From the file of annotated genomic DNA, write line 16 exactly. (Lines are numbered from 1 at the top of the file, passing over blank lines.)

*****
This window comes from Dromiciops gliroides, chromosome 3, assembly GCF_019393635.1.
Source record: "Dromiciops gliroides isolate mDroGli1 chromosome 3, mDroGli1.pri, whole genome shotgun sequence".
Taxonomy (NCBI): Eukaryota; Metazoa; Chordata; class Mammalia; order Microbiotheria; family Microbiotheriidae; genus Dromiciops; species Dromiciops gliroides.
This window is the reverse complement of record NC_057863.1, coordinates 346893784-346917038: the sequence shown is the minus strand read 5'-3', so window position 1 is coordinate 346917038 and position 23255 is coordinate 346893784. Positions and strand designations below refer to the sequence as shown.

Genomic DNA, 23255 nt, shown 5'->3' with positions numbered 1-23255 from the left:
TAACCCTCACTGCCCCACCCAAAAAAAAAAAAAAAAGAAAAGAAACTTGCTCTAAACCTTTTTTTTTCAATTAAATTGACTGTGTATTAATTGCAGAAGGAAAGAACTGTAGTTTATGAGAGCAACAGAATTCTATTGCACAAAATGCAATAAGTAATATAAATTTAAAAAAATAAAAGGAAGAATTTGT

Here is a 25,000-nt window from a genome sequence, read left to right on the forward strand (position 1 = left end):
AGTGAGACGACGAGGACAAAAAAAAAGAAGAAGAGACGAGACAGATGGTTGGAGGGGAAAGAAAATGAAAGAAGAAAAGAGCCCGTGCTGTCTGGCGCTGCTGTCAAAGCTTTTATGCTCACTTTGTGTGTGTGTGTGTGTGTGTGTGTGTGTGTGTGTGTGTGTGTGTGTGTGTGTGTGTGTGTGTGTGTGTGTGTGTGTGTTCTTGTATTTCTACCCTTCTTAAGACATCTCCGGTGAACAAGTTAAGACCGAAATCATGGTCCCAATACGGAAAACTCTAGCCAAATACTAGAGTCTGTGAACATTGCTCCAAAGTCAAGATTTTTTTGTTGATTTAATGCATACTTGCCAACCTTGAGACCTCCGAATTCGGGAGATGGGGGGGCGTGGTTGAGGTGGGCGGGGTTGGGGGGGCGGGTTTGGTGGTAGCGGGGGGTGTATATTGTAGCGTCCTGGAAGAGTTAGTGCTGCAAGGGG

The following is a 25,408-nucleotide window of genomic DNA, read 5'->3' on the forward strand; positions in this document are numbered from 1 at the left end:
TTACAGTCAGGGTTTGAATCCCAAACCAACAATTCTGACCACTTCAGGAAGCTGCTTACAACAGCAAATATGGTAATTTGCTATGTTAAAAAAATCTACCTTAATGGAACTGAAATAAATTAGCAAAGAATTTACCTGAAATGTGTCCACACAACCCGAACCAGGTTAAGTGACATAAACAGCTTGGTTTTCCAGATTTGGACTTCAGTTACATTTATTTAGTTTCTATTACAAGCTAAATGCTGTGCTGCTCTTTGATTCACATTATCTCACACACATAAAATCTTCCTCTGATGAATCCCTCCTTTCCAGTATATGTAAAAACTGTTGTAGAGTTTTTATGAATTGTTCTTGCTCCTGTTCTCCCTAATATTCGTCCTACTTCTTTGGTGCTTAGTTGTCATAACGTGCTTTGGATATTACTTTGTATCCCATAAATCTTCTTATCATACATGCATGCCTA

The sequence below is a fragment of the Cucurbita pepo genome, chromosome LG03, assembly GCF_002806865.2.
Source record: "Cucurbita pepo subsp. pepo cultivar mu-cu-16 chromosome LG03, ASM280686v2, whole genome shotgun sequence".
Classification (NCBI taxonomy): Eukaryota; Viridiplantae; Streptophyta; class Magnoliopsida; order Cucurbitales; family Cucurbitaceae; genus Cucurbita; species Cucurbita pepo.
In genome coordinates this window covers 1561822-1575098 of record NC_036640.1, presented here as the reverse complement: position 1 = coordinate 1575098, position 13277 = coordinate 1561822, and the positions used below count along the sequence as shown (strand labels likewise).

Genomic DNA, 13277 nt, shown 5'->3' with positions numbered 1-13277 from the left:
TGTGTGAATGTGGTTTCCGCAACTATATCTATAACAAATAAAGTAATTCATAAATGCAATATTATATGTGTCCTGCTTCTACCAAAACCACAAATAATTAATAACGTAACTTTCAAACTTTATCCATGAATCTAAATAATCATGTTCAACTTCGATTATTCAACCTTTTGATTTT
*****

TGTGTGAATGTGGTTTCCGCAACTATATCTATAACAAATAAAGTAATTCATAAATGCAATATTATATGTGTCCTGCTTCTACCAAAACCACAAATAATTAATAACGTAACTTTCAAACTTTATCCATGAATCTAAATAATCATGTTCAACTTCGATTATTCAACCTTTTGATTTT